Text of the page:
Nova is relatively young. As of this writing, she is only 18 months old, but she is a fast learner and has developed quite a few therapeutic insights that might be a bit wiser than her years. She asked if she could offer some occasional tidbits of wisdom about mental health on this blog, and I agreed to give her a shot. She is on a bit of a “short leash” (cats don’t like leashes), so if this first effort goes well, we might let her come back with a few more things to say.
So here she is, Nova, the #TherapyCat.
Here is Nova observing her world from a perch high above. Nova says you sometimes need to rise above the chaos to see things more clearly. She also recommends waiting patiently in this new space before reacting. We all need time outs.
Nova is a firm believer in getting her rest. There is nothing wrong with finding the most comfortable spot while you recharge.
Nova is a trauma survivor. She is not quite ready to share the details of her early life traumas; she has learned something about threats. Sometimes, when assessing a threat, it is essential to change your perspective, seek a new vantage point, and recognize from your new viewpoint that the danger is not so threatening.
Though Nova is an indoor cat only, she highly recommends the outdoors and getting exercise for your mental well-being. She soaks up the rays from the outdoors every chance she gets. Nova says being in the sun and getting some Vitamin D is good for your emotional well-being.
Lastly, Nova recalls the work of the renowned psychologist Mihaly Csikszentmihalyi. She says play increases her experience of Flow. She encourages us to play more because it is good for our bodies and minds.
My work with couples involves frequent discussions of forgiveness. Forgiveness is the “decision not to make the offender pay for the offense.” It is a decision made in a moment but lived out over time by treating the offender as having no debt. There are volumes of books written on this topic, and this little blog cannot address all the facets of this challenging choice. But I want to focus on a little moment in the forgiveness process. I want to look at the initial moment of the decision. I want to zoom in microscopically on the brief microseconds in which the decision is made.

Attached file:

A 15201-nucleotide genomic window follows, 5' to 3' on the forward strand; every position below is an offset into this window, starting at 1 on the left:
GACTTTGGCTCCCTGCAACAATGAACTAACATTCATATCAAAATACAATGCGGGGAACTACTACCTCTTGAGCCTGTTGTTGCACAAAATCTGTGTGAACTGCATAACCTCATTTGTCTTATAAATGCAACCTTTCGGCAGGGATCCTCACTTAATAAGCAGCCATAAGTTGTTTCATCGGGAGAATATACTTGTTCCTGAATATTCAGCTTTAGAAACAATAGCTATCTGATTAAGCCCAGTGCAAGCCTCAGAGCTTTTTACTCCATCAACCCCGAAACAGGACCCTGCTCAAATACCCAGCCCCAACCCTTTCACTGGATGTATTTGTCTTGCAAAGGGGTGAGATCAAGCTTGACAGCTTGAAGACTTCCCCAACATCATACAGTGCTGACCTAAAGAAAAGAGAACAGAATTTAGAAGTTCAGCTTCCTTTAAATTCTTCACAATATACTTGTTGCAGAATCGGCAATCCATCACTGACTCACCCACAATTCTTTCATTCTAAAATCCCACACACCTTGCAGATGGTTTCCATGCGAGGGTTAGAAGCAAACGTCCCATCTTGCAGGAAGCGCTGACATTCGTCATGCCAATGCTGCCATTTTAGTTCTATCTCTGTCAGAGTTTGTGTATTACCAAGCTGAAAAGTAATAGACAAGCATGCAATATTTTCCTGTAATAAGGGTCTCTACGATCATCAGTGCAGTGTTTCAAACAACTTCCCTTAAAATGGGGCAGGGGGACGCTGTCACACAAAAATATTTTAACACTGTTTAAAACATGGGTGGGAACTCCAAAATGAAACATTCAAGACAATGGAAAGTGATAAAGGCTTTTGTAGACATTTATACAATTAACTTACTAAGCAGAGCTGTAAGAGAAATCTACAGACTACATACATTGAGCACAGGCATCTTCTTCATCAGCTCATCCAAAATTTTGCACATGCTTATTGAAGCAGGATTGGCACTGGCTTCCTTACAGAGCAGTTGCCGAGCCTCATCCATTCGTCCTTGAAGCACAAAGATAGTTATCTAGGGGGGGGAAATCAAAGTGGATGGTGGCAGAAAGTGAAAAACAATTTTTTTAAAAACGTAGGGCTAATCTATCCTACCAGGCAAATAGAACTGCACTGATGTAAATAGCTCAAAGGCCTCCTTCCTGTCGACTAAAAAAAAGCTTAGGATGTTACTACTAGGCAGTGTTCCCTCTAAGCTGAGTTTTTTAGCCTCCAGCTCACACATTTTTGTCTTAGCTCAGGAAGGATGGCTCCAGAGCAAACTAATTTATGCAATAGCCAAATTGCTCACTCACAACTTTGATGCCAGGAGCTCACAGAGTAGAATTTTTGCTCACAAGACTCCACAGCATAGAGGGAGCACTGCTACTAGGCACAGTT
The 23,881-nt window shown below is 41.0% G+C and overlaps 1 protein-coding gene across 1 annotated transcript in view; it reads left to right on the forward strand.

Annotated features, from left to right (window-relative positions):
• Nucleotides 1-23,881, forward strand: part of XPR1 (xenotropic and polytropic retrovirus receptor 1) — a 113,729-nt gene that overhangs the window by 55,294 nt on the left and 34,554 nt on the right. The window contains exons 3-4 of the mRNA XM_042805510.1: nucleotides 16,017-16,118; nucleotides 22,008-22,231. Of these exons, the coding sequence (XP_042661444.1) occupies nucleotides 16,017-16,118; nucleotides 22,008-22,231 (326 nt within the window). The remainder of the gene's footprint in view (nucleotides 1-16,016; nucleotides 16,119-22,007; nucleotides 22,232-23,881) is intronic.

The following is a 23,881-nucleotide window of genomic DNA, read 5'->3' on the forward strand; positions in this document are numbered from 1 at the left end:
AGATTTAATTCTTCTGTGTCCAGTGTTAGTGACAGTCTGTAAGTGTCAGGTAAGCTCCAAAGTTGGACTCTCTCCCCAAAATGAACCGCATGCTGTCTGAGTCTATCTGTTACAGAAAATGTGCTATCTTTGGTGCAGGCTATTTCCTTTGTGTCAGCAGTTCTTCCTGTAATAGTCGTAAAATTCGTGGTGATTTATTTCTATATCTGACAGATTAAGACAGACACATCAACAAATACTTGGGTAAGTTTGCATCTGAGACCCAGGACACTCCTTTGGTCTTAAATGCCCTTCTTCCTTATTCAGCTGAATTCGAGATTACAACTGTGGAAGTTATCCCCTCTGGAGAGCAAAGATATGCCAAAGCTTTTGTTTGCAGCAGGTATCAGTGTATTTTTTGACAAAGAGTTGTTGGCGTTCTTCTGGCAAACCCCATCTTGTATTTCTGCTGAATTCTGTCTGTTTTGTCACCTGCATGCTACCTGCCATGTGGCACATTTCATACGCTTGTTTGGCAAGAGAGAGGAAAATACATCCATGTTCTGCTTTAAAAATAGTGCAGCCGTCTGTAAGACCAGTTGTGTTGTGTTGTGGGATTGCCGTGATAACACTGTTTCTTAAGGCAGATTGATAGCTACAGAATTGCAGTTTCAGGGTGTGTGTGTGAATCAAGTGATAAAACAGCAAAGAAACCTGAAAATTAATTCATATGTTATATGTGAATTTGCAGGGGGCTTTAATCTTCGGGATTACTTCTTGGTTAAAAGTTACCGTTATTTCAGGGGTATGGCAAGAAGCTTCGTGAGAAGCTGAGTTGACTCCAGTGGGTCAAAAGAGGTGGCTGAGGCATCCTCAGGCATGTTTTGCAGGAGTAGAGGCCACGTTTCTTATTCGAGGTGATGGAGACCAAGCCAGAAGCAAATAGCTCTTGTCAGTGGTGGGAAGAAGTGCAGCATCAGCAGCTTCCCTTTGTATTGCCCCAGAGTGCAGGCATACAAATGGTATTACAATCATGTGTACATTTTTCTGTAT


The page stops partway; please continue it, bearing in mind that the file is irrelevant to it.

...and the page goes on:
There are a few assumptions I am making when writing about this process.
There are two types of forgiveness: one where reconciliation is impossible and one where we work toward reconciliation. Reconciliation is the restoration of the relationship and the granting of mutual trust. When this cannot happen, the decision to forgive is personal and only for the benefit of the person experiencing the injury. Therefore, we will focus on scenarios where reconciliation is the goal, which can only occur where…
The offender has taken complete responsibility for the offense. We cannot offer trust where the offender has not accepted ownership for the injury or betrayal.
Both parties commit to making sacrifices to make the relationship work and function in new ways—protecting the relationship from future injury.
Now I want to zoom into the brief microsecond time in which the injured person decides to forgive and move into the stages of reconnection and reconciliation. It is a moment of birth and new life being given to something approaching death.
I want to use a relatively minor injury as an example. I use this example because it occurs in most relationships. So we can all easily understand, I am also using gender-neutral language in the model so we don’t get distracted by our gender biases.
The forgotten commitment. The weekend is approaching, and this married couple is discussing their schedules and expectations for the weekend on a Thursday evening. Unfortunately, this Saturday is not looking to be very restful for either of them. One agrees to take the children to their soccer games in the morning, while the other plans to run shopping errands after mowing the grass early. One of the kiddos has a friend’s birthday party that afternoon while the other younger child needs to nap. The parent who agreed to stay home needed the parent to pick up an essential gift for their evening plans. This spouse (staying home) was responsible for organizing the retirement gift for their boss, who was retiring after 20 years. The gift was ready for pickup this Saturday, and the partner out at the party agreed to pick up the gift. As the couple was getting ready to leave for the retirement party that evening, they both realized the gift pickup had been forgotten. A massive argument ensued. “You are always forgetting…you never seem to care about what is important to me.” “You never reminded me…I never wanted to go to this stupid party because I hate your boss and coworkers.” Feelings of hurt and betrayal lingered through the night and into the next day.
Imagine being a fly on the wall as this couple attempts to process the argument from the night before. In an ideal world, the hurt spouse would share their feelings and experiences. The offending spouse would validate and take ownership of the injury and offer a corrective action plan for future events. But these discussions could be better, and I want us to recognize that it is most likely related to what happens in a fraction of a second decision. In those twinkling moments, we need to decide–what will we do with POWER?